Next, several water-immiscible organic solvents were screened for the extraction of NOCl. Due to the highly reactive character of NOCl, the evaluated solvents were restricted to ethers, halogenated hydrocarbons, and toluene. Using the same set of conditions (6 equivalents of HCl, 1[thin space (1/6-em)]:[thin space (1/6-em)]1.1 ratio organic/aqueous phase) and varying the organic solvent, the corresponding UV/vis data for NOCl absorption were collected (Fig. 6). It should be pointed out that no significant solvatochromic effects that could influence the conclusions drawn were observed. Identical λmax for NOCl were observed in all solvents within a ±5 nm range and no widening of the absorption peaks, a typical sign of solvent effects on the extinction coefficient, could be identified. Accordingly, the results from Fig. 6 should be considered as qualitative, yet the most suitable solvent can still be selected. The best results were achieved for dichloromethane and toluene. Lower amounts of NOCl (ca. 15% lower) were observed in α,α,α-trifluorotoluene and chloroform. Poor results were obtained for diisopropyl ether and MTBE. In both cases, the typical strong orange coloration of the solution could not be visually observed in either the aqueous or the organic segments before the liquid–liquid separator. NOCl is most likely poorly soluble in these ethers and the extended contact with the aqueous phase results in significant decomposition of the reagent. This hypothesis was supported by the formation of large amounts of gases (most likely nitric oxide) within the tubing.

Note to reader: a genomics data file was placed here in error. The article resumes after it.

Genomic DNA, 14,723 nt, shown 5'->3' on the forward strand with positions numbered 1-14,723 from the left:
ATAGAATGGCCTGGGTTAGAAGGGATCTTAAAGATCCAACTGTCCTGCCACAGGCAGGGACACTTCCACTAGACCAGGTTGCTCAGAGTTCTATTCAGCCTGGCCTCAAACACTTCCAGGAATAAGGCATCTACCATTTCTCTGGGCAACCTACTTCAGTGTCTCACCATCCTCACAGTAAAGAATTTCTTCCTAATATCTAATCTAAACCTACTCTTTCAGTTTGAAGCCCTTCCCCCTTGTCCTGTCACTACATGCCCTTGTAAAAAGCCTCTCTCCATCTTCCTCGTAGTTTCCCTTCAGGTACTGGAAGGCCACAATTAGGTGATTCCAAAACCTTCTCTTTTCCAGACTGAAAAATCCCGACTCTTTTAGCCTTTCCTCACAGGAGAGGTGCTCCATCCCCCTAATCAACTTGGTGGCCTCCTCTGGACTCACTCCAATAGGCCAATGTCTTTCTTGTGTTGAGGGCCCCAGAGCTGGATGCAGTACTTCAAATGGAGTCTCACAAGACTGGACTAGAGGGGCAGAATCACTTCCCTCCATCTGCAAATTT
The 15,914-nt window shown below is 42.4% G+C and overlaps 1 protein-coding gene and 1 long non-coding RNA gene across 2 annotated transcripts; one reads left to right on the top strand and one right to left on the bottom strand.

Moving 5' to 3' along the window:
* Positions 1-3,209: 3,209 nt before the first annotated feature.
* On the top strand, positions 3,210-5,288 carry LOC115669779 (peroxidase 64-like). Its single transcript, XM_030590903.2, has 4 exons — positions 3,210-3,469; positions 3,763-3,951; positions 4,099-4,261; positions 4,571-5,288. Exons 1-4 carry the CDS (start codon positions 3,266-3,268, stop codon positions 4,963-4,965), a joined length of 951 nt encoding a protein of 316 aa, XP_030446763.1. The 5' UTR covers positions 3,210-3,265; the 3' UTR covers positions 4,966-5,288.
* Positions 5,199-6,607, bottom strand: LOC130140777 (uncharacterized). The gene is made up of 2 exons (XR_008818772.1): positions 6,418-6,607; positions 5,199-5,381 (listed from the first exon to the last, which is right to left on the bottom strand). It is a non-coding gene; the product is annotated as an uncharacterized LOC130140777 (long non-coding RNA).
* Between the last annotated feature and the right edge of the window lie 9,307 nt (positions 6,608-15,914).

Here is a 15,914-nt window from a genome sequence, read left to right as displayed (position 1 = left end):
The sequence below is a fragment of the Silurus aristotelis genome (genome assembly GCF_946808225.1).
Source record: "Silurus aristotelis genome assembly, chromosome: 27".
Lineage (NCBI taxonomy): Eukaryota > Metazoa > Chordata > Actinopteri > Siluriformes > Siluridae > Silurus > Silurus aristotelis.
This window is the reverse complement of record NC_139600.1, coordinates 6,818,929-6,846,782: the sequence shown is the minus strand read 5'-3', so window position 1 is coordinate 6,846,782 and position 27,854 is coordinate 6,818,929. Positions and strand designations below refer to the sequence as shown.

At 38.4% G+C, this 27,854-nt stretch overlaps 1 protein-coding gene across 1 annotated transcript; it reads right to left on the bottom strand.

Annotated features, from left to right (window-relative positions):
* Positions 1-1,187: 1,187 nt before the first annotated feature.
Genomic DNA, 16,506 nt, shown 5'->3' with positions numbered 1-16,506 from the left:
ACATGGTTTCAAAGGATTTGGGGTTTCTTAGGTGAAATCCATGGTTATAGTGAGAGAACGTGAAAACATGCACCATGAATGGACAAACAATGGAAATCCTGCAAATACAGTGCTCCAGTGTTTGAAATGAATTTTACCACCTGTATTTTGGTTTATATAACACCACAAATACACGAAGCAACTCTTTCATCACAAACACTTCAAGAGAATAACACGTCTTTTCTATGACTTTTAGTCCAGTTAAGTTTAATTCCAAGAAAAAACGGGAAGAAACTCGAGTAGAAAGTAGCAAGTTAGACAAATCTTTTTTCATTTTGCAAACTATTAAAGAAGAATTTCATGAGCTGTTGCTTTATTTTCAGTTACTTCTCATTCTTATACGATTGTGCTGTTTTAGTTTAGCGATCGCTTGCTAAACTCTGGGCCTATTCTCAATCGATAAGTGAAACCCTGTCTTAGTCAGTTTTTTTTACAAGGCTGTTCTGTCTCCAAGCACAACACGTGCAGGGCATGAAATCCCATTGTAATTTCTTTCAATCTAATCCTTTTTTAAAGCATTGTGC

image file: c8re00323h-f6.tif
Fig. 6 Organic solvent screening for NOCl extraction. The experiments were carried out at room temperature, using the following flow rates: organic solvent (400 μL min−1), 6 M HCl (400 μL min−1), 8 M NaNO2 (50 μL min−1).